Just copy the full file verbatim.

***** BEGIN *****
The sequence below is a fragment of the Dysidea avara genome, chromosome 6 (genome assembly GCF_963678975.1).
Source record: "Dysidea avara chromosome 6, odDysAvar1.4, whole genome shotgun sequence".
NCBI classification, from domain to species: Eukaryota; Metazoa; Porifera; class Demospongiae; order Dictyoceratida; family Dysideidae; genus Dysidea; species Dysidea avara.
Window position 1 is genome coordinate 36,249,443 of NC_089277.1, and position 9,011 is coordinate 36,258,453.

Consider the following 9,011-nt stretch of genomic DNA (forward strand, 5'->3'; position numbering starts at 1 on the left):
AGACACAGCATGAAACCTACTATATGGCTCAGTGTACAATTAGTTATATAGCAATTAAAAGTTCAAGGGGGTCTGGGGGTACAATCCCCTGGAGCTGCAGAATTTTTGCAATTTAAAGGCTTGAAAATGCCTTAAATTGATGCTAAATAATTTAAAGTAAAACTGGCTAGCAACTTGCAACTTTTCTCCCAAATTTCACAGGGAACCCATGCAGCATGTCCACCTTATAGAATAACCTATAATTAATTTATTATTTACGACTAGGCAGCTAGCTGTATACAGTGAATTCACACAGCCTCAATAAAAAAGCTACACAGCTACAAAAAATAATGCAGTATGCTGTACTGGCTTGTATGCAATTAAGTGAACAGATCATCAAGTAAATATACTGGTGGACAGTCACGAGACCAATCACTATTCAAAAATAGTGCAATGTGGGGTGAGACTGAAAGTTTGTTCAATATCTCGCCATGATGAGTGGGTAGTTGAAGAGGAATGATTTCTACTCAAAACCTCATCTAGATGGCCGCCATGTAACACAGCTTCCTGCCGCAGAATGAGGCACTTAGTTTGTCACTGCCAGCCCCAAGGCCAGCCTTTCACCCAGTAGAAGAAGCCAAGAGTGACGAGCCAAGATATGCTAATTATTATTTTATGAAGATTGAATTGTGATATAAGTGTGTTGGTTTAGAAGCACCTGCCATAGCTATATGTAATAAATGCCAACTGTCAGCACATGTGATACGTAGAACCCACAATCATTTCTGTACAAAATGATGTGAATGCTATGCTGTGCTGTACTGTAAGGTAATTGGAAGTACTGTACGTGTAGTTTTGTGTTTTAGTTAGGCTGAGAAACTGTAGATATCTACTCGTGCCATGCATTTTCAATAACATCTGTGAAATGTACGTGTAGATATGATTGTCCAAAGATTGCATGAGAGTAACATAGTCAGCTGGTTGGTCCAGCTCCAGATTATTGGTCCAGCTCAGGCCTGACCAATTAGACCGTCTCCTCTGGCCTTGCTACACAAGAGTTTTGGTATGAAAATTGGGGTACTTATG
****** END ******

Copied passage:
The sequence below is a fragment of the Dysidea avara genome, chromosome 6 (genome assembly GCF_963678975.1).
Source record: "Dysidea avara chromosome 6, odDysAvar1.4, whole genome shotgun sequence".
NCBI classification, from domain to species: Eukaryota; Metazoa; Porifera; class Demospongiae; order Dictyoceratida; family Dysideidae; genus Dysidea; species Dysidea avara.
Window position 1 is genome coordinate 36,249,443 of NC_089277.1, and position 9,011 is coordinate 36,258,453.

Consider the following 9,011-nt stretch of genomic DNA (forward strand, 5'->3'; position numbering starts at 1 on the left):
AGACACAGCATGAAACCTACTATATGGCTCAGTGTACAATTAGTTATATAGCAATTAAAAGTTCAAGGGGGTCTGGGGGTACAATCCCCTGGAGCTGCAGAATTTTTGCAATTTAAAGGCTTGAAAATGCCTTAAATTGATGCTAAATAATTTAAAGTAAAACTGGCTAGCAACTTGCAACTTTTCTCCCAAATTTCACAGGGAACCCATGCAGCATGTCCACCTTATAGAATAACCTATAATTAATTTATTATTTACGACTAGGCAGCTAGCTGTATACAGTGAATTCACACAGCCTCAATAAAAAAGCTACACAGCTACAAAAAATAATGCAGTATGCTGTACTGGCTTGTATGCAATTAAGTGAACAGATCATCAAGTAAATATACTGGTGGACAGTCACGAGACCAATCACTATTCAAAAATAGTGCAATGTGGGGTGAGACTGAAAGTTTGTTCAATATCTCGCCATGATGAGTGGGTAGTTGAAGAGGAATGATTTCTACTCAAAACCTCATCTAGATGGCCGCCATGTAACACAGCTTCCTGCCGCAGAATGAGGCACTTAGTTTGTCACTGCCAGCCCCAAGGCCAGCCTTTCACCCAGTAGAAGAAGCCAAGAGTGACGAGCCAAGATATGCTAATTATTATTTTATGAAGATTGAATTGTGATATAAGTGTGTTGGTTTAGAAGCACCTGCCATAGCTATATGTAATAAATGCCAACTGTCAGCACATGTGATACGTAGAACCCACAATCATTTCTGTACAAAATGATGTGAATGCTATGCTGTGCTGTACTGTAAGGTAATTGGAAGTACTGTACGTGTAGTTTTGTGTTTTAGTTAGGCTGAGAAACTGTAGATATCTACTCGTGCCATGCATTTTCAATAACATCTGTGAAATGTACGTGTAGATATGATTGTCCAAAGATTGCATGAGAGTAACATAGTCAGCTGGTTGGTCCAGCTCCAGATTATTGGTCCAGCTCAGGCCTGACCAATTAGACCGTCTCCTCTGGCCTTGCTACACAAGAGTTTTGGTATGAAAATTGGGGTACTTATG